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“All You Need Is A Pocketknife & Palm Trees”

Vero Beach’s favorite eccentric, Bibble Irvin, is making music in his own
inimitable way.

At his Vero Beach home – the Bibble Institute of Fine Art – Bibble weaves and carves an eclectic display of items from palm-frond hats to baskets, birds and tiki gods.

At his Vero Beach home – the Bibble Institute of Fine Art – Bibble weaves and carves an eclectic display of items from palm-frond hats to baskets, birds and tiki gods.

On a half-acre of occupied land in an unassuming neighborhood lies the Bibble Institute of Fine Art, the personal space and working studio of 56-year-old “Bibble” Irvin. The place, as he warns, is hard to miss. I first notice a row of palm trees, browned from the recent freeze, but quickly become distracted by a seemingly manic collection of objets d’art that include tiki gods carved out of chunks of cedar, a painting on plywood of Vero Beach’s two bridges, a gator head, benches fashioned out of tree parts, and bunches of authentic-looking flowers stuffed between the boots of several surviving cabbage palms.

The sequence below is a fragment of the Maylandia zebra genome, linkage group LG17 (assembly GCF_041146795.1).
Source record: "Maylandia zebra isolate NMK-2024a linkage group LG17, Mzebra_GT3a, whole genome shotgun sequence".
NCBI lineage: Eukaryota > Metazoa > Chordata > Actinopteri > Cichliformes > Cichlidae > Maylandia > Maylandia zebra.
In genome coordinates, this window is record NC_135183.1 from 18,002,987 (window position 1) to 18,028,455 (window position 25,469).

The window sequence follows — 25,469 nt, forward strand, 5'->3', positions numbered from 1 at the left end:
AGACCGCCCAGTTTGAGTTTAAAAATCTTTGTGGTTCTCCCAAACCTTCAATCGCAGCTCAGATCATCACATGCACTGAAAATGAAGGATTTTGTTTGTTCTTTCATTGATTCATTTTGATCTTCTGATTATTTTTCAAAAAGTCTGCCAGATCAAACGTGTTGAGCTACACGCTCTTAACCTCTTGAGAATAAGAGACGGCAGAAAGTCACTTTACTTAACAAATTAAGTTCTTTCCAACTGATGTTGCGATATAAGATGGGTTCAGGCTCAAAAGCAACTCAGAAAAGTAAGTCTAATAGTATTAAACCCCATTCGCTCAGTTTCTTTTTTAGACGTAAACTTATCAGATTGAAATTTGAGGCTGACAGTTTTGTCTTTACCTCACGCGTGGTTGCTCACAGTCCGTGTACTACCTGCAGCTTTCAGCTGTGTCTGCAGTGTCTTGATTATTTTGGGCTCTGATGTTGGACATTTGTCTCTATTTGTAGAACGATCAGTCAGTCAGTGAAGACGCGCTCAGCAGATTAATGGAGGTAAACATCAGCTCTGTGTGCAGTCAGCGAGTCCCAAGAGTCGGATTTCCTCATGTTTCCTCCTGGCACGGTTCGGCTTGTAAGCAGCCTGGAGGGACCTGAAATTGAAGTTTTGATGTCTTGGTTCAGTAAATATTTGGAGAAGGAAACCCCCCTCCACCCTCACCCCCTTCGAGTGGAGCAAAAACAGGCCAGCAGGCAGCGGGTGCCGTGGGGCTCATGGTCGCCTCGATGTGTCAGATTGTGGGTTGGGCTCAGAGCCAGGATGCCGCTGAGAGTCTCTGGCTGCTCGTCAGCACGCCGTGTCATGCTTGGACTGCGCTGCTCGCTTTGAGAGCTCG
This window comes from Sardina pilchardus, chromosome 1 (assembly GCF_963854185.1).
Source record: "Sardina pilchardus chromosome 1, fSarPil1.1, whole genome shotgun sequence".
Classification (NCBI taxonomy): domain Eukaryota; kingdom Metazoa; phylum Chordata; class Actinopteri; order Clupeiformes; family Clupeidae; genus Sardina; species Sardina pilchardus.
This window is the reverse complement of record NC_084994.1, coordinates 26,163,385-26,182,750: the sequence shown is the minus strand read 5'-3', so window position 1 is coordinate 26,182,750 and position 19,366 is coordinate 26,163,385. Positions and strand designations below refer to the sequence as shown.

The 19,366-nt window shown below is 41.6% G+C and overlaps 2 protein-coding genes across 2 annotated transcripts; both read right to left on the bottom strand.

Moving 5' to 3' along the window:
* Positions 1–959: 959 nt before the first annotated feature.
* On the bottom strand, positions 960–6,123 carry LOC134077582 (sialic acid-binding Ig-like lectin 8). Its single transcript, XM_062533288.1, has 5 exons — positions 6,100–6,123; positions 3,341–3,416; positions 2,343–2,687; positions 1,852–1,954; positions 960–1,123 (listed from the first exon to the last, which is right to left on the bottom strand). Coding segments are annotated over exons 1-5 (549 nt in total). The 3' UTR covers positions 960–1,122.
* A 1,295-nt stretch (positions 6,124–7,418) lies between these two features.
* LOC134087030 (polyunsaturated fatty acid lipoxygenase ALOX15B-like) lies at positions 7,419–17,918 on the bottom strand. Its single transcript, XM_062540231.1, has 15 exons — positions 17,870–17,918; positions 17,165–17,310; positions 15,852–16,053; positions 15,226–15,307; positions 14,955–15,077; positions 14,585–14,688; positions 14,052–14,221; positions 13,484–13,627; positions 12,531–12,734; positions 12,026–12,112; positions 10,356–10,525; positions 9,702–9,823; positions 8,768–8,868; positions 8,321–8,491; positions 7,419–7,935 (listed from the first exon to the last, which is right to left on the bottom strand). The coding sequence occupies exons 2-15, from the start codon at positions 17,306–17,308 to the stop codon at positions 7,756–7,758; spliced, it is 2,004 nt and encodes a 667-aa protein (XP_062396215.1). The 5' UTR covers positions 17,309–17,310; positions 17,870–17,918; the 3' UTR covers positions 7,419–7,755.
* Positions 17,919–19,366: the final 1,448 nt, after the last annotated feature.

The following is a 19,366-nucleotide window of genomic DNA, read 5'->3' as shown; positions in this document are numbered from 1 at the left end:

The driveway itself is scenic, with a colorful palm tree that Bibble etched into freshly poured concrete in 2008. In it sits his abstractly colored 1994 Ford Escort, named “Bluebird,” with spin-painted hubcaps, glow-in-the-dark stars and a palm-woven iguana topping the hood that give him visibility as well as safety on the road.

I am relieved to find Bibble awaiting my arrival, ready to shepherd me deeper into his world through a colorful pair of surfboards and down a rustic walkway punctuated with handmade signs reading “Feed the Birds” and, later, “Canjos by Bibble.” A virtual constellation of bird-shaped mobiles fly overhead. Decorative tiles made by siblings Cricket and Tinky adorn the thatched “VIP Room.” I make my way to a comparatively unremarkable chair behind strings of hanging seashells and a color fest of seashell roses created by a friend in the Philippines. Hanging over the doorway behind me is a line of spin-painted vinyl records. Except for a small television set, I feel a bit like I’ve been plunked into the middle of an exotic, slightly disheveled island getaway.

Read the entire article in the May 2011 issue